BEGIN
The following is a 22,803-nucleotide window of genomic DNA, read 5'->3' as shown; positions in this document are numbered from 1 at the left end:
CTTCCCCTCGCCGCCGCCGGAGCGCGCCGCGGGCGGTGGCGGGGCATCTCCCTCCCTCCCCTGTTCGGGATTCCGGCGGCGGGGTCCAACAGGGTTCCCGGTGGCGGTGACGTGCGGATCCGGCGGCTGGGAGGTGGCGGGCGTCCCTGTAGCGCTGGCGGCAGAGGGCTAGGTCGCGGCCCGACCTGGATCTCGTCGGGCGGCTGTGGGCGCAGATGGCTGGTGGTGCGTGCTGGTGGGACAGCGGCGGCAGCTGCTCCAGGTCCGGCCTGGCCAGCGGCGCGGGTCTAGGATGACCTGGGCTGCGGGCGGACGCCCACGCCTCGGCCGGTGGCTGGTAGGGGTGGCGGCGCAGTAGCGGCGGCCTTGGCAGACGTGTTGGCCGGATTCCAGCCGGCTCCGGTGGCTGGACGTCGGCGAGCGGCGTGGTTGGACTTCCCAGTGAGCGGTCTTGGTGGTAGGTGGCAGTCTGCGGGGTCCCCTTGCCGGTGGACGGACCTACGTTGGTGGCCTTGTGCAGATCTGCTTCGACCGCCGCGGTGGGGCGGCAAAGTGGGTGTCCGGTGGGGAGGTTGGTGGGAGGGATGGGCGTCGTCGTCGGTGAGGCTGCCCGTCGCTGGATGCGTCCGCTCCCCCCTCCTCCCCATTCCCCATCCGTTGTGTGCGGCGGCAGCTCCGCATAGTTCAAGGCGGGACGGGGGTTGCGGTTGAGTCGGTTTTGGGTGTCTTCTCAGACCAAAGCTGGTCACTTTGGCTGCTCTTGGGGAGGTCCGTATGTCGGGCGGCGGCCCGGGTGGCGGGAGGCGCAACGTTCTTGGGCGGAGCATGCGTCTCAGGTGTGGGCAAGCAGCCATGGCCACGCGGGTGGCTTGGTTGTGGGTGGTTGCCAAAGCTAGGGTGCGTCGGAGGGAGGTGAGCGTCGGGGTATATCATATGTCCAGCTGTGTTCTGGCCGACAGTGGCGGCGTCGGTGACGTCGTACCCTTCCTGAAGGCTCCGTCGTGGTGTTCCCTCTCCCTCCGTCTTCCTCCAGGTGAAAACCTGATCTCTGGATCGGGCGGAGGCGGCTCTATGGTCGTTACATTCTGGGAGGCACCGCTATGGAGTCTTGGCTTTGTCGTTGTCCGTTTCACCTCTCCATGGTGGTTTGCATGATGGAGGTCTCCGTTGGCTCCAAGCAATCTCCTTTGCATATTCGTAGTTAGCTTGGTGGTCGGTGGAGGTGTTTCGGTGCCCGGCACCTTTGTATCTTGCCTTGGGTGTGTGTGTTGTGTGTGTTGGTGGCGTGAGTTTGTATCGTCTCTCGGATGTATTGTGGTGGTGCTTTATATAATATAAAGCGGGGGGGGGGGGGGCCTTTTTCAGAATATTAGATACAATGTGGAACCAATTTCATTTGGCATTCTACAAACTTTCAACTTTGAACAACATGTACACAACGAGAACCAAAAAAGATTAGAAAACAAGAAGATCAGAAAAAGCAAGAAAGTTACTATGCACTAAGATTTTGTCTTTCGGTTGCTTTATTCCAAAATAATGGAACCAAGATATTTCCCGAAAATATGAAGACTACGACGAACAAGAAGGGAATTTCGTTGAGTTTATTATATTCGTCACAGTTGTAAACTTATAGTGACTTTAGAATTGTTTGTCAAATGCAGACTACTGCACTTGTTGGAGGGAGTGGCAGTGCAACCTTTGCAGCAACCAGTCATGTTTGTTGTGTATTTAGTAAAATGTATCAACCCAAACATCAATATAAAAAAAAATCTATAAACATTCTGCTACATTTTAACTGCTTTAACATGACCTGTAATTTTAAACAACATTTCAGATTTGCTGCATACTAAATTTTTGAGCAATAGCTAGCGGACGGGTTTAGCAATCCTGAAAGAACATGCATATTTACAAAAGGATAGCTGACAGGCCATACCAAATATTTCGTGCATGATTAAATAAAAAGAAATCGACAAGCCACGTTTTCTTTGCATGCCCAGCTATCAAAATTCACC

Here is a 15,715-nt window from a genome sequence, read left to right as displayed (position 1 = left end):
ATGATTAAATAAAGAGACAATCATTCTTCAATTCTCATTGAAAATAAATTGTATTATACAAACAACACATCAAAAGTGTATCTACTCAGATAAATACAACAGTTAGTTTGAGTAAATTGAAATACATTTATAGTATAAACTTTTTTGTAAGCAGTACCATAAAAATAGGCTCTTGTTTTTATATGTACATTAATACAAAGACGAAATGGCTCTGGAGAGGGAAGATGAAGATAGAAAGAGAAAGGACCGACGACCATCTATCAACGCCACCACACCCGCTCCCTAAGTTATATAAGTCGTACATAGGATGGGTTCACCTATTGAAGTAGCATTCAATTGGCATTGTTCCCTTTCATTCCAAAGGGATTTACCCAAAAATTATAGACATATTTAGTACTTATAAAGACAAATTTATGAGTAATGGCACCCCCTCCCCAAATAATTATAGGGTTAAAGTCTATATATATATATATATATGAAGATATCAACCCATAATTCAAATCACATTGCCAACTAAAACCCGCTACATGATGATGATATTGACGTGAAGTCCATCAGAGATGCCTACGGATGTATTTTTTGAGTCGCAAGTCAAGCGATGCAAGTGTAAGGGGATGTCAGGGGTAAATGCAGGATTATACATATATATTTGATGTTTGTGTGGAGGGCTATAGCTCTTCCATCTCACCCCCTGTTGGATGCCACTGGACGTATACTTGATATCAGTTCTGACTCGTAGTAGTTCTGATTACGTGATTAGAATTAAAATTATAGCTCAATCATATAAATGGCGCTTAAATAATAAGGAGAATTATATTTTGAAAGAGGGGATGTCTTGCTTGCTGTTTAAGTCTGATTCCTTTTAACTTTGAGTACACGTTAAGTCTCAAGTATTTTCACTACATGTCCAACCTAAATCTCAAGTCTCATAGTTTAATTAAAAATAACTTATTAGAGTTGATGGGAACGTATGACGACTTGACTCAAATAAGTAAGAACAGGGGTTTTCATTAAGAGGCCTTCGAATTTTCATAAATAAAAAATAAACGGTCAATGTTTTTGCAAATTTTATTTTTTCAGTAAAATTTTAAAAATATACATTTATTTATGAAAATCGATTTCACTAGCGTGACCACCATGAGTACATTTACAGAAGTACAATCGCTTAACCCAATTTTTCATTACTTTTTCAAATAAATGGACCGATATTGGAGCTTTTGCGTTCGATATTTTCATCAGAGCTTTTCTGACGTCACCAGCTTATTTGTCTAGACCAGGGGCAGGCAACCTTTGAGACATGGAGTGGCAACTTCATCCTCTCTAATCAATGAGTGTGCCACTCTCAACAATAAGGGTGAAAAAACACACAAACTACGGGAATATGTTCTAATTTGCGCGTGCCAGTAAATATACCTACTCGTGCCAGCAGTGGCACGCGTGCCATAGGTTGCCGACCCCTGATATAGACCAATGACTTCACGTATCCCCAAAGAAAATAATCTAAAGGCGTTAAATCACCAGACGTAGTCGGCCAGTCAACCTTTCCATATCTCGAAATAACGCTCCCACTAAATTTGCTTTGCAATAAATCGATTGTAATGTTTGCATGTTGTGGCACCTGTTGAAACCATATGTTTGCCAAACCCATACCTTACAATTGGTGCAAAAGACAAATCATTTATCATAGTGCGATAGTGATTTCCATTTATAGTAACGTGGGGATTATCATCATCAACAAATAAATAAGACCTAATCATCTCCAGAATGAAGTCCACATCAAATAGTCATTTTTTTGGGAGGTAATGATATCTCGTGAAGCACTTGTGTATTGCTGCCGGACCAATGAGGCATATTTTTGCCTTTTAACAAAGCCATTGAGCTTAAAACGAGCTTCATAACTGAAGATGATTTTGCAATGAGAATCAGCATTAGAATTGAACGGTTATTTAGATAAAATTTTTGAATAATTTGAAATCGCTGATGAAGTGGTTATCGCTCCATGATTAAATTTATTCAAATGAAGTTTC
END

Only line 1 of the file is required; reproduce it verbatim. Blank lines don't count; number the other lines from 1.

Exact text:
The following is a 22,803-nucleotide window of genomic DNA, read 5'->3' as shown; positions in this document are numbered from 1 at the left end: